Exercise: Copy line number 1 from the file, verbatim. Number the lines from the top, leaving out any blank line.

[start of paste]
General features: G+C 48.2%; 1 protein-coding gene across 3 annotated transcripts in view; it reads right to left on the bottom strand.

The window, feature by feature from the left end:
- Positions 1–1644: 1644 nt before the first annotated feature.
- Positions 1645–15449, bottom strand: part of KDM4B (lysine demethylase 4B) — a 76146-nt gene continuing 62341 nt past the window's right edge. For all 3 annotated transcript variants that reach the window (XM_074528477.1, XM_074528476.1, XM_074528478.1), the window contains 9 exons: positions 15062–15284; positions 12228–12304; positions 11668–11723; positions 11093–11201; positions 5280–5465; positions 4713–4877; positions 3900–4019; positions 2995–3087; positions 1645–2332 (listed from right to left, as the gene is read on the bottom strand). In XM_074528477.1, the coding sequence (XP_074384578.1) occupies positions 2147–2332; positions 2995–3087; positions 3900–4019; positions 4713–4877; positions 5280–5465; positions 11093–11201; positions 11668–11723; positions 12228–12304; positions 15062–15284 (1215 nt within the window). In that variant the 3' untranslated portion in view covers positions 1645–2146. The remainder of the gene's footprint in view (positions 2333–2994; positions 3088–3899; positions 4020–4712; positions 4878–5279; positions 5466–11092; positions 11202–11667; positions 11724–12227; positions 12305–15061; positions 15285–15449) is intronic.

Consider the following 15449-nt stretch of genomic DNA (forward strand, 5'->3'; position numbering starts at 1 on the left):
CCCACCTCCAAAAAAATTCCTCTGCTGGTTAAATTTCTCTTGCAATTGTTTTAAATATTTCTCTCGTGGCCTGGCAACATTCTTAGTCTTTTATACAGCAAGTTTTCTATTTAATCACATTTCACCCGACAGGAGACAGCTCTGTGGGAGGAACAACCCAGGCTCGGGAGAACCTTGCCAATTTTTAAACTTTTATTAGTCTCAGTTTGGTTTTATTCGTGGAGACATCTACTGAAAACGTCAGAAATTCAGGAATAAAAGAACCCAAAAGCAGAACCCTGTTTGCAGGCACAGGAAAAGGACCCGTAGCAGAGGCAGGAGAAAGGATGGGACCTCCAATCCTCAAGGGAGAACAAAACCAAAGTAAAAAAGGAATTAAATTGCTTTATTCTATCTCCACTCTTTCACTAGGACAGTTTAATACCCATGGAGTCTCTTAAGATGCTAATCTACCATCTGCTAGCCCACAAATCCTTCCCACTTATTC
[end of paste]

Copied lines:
General features: G+C 48.2%; 1 protein-coding gene across 3 annotated transcripts in view; it reads right to left on the bottom strand.